The two options available to any arriving International Bocconi student are the accommodation provided by Bocconi and private accommodation. In both cases, I would highly recommend you to visit either option before you start, as you will be staying there for some time.
Bocconi itself has several dorms: Spadolini, Bocconi, Arcobaleno, Dubini, Javotte and Isonzo. For incoming non-Italian students who are not able to visit Milan beforehand, this is the safest option for securing a place to stay during your first year in Milan. The dorms are cleaned once a week and are generally of acceptable standards. In any case, you can find out more information on the Bocconi website, where you can also take a virtual tour of the Bocconi Residence Halls at: www.unibocconi.eu/virtualcampus. However, I highly recommend you to visit the housing, if possible, before committing to them.
In order to reserve a place in a Bocconi Dorm you will be required to pay a deposit. If you are not assigned a place in a Bocconi dorm, your deposit will be refunded upon arrival. If you are currently staying in a University Residence Hall (or you are on the Bocconi Housing waiting list and then assigned a room) your deposit will not be returned until the end of the semester (it is held in case of damages). If you decide to leave the dorm before the end of the year, because you are for example moving to private accommodation, you will lose your deposit (the deposit is around €500).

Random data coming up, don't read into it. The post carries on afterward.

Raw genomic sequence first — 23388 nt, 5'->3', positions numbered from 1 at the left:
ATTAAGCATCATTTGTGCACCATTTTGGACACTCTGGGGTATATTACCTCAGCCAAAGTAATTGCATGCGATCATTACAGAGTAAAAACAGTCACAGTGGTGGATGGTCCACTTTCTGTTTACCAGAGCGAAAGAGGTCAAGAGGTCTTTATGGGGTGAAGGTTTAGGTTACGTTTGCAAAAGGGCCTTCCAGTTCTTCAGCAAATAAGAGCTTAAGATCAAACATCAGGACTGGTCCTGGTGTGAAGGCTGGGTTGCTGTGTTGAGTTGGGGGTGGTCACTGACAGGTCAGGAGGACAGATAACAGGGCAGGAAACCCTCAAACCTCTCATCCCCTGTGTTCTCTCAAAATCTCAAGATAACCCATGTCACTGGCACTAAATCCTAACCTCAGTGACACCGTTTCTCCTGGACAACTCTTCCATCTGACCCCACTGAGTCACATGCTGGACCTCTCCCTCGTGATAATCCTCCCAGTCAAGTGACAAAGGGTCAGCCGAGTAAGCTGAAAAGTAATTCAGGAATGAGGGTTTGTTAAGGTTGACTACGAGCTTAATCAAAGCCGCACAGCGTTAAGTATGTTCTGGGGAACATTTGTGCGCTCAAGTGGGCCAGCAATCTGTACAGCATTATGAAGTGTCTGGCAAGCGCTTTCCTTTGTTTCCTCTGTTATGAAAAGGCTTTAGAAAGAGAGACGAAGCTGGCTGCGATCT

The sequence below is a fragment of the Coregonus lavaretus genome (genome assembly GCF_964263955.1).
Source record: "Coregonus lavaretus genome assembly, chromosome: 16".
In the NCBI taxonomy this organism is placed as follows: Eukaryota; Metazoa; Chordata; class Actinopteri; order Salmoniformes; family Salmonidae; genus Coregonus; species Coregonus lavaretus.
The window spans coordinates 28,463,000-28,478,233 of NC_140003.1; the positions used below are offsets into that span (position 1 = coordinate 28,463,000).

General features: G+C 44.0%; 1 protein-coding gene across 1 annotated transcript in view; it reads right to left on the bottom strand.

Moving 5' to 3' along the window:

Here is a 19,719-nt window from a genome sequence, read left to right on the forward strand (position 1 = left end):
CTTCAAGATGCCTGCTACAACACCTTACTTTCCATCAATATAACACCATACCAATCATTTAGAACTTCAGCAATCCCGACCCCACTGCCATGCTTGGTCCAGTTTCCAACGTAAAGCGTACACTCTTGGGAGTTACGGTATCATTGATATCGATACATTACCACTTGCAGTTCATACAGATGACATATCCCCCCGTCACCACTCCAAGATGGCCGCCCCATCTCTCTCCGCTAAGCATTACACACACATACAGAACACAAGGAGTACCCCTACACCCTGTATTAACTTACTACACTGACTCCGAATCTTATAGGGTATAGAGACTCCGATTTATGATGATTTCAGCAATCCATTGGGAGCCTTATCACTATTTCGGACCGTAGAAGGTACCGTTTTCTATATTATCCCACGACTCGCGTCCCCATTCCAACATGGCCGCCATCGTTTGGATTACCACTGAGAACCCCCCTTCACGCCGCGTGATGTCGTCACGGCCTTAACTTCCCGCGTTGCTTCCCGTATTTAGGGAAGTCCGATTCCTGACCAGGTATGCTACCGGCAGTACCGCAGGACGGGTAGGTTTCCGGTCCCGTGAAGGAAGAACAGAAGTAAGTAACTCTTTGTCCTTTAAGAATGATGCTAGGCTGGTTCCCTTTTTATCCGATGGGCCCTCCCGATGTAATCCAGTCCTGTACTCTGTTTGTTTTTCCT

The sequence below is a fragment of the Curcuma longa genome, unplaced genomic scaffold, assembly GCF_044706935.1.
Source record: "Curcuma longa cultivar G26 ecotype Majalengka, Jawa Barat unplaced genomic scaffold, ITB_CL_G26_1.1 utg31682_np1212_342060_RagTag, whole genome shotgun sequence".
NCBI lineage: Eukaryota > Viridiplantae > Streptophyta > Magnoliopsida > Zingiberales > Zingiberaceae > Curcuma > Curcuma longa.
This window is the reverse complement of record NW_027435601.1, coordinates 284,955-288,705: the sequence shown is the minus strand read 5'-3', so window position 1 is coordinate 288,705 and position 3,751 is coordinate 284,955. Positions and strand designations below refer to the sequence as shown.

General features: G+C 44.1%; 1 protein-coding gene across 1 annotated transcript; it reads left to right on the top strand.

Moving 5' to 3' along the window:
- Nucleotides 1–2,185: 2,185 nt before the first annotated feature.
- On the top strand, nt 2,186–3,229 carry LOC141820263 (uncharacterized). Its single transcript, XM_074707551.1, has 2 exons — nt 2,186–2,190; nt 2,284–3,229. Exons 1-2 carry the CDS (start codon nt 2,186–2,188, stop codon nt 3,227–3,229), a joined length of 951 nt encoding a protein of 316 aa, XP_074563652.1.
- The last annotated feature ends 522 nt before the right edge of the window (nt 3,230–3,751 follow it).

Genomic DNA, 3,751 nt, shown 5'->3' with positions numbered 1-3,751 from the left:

In terms of private accommodation, Milan is not the most straightforward place. It is hard to find English-speaking real estate agents. As a foreign-student, you have to very careful, as not all agents are as honest as they should be. In addition, engaging an agency can be costly. Transparency is also sometimes an issue. Again, you would have to be in Milan to arrange it.
The easiest, and probably safest, way to find a flat to rent or buy in Milano is to use the service provided by real estate agencies specialized in looking for property for foreigners. Agencies work either on a percentage basis, thus asking for around 15% of the total rent fee once the contract has been finalized, or on a fixed-fee basis, where you pay an amount (e.g. €150) to be put into contact with the owner of the property you wish to rent. Most of the classified ads in free ad publications such as Secondamano are of this kind. This means you could find yourself talking to a Centro Servizi which will ask you for money before going any further, so in this case beware! They will often want their commission in cash. But we highly recommend you to do it officially using a bank transfer (for security reasons) and negotiate their bid down.
To help with the hunt for private accommodation with is a student exchange website. This unique website allows you to search for apartments, rooms or even beds. It is geared toward university students, which makes it very practical and ensures the apartment is tailored to the needs of students.
Rents are quite high in the city. Our advice is to share – which can be fun! If you are looking for cheap accommodation, you can try the noticeboards at the various student institutions of the city, where you will often find people who want to share, or let a room.
Should you decide to go and look for a place yourself, we have listed some starting websites to begin your search:
- Agenzia Uni
- EDUCatt – Servizi per il Diritto allo Studio (Cattolica)
- Meglio Milano
- Milan Houses
- Rental Milan
In any case, we wish you well in finding your place. Accommodation is of vital importance and hence worth taking some time for to get right.